Our 2017 James P. Danky Fellow is Joshua A. Mitchell! Joshua is a doctoral candidate in American Studies and Ethnicity at University of Southern California where he has previously been awarded the Anne Friedberg Memorial Award from USC’s Visual Studies Research Institute.
Joshua’s fellowship project, which will bring him to the Wisconsin Historical Society for research, is titled, “The Prisoner’s Cinema: Film Culture in the Penal Press Before 1960.”
Cinema and newspapers were among the most popular pastimes in North American prisons in the mid-20th century. Film provided comfort to people who endured the physical and mental monotony that were endemic to confinement, and reading materials offered them a forum to participate in public discussions from which they were typically excluded. Recent histories of the prison have analyzed the impact of culture and recreation in penal institutions. This history of prison leisure can best be studied through one of the 20th century’s most vibrant systems of information exchange: the hundreds of prisoner-edited newspapers and magazines that were traded between prisons through a network called the Penal Press. Penal Press publications circulated far beyond the walls of individual institutions, and were traded between editors at distant prisons. This vast circulation of printed material contributed to the dissemination of news between disparate locations. Moreover, these papers featured announcements for films screened in prisons, movie reviews, and gossip about celebrities working in the entertainment industry.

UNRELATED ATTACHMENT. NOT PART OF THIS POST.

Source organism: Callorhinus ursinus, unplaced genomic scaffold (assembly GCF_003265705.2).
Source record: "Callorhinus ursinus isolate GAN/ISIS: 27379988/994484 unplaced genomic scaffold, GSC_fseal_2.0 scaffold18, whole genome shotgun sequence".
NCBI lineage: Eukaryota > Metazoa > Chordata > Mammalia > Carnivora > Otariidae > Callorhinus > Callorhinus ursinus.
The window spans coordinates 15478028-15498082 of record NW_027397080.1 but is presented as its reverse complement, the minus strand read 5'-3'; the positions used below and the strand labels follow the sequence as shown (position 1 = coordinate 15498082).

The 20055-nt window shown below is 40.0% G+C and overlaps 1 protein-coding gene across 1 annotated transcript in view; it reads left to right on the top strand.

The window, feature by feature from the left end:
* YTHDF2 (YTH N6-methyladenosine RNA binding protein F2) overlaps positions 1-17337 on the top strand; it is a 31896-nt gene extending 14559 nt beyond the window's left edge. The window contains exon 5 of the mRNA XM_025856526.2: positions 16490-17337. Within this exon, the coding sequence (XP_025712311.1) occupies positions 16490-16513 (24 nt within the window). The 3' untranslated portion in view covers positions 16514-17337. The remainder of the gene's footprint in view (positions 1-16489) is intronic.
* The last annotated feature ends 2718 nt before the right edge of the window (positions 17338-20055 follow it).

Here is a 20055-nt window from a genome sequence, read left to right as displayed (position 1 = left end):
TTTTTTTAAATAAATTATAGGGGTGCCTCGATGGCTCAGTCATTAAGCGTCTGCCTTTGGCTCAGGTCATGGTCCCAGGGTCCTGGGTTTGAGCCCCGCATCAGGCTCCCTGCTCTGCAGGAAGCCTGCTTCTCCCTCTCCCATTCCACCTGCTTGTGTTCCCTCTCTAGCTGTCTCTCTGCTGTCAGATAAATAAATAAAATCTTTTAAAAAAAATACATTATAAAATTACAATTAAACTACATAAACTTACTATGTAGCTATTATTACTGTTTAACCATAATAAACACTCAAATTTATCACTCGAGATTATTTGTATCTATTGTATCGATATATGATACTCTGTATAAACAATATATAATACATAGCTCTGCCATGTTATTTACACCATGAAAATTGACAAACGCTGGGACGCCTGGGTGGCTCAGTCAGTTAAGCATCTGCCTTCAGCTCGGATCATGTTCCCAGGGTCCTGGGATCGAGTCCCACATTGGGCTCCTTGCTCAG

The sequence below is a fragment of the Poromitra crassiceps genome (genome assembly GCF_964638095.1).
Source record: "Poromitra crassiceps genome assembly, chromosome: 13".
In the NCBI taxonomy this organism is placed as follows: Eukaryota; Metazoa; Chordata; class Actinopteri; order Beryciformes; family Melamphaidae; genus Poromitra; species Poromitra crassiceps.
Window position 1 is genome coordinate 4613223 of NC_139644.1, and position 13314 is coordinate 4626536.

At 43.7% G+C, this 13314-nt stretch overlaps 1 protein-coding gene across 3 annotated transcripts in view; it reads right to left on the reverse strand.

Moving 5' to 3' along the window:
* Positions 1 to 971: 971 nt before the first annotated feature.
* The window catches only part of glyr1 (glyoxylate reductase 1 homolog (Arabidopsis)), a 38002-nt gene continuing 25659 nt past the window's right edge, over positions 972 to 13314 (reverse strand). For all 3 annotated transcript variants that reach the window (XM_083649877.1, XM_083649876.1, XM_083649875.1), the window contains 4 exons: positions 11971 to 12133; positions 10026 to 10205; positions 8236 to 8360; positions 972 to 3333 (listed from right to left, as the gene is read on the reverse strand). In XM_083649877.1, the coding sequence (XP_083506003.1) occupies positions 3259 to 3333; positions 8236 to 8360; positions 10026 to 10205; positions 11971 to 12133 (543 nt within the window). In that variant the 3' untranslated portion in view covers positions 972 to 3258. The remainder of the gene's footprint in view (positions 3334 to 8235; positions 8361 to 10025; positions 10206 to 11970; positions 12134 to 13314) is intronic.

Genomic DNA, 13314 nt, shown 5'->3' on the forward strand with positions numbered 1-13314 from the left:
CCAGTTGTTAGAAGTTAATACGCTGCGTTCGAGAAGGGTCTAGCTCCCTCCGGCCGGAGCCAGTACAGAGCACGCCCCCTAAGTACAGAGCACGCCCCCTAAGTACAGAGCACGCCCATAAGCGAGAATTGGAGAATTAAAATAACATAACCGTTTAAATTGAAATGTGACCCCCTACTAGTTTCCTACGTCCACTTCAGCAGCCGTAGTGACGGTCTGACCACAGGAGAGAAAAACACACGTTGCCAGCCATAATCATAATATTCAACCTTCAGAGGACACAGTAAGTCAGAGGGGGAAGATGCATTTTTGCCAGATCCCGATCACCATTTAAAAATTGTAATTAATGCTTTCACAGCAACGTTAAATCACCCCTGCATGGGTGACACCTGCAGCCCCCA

Joshua’s dissertation “The Prisoner’s Cinema: Film Culture in the Penal Press Before 1960” examines prison publications to offer a history of film and television exhibition in North American prisons. The project examines prisons’ lively mid-century print cultures to advance two major historical inquiries: the history of media reception and the history of imprisonment in North America. Using an archive of journalism written and edited by prisoners, it surveys the vast array of Hollywood movies, educational films, and television programs shown to prisoners during the 1940s and 1950s. Providing a history of prison audiences, “The Prisoner’s Cinema” argues that imprisoned spectators possessed shrewd evaluations of the moving images presented to them, and used these screenings as occasions to critique the institutional settings in which they lived.
Since 2008, the Center for the History of Print and Digital Culture has given a short-term research fellowship in honor of James P. Danky’s long service to print culture scholarship. The Danky Fellowship provides $1000 in funds for one individual planning a trip to carry out research using the collections of the Wisconsin Historical Society.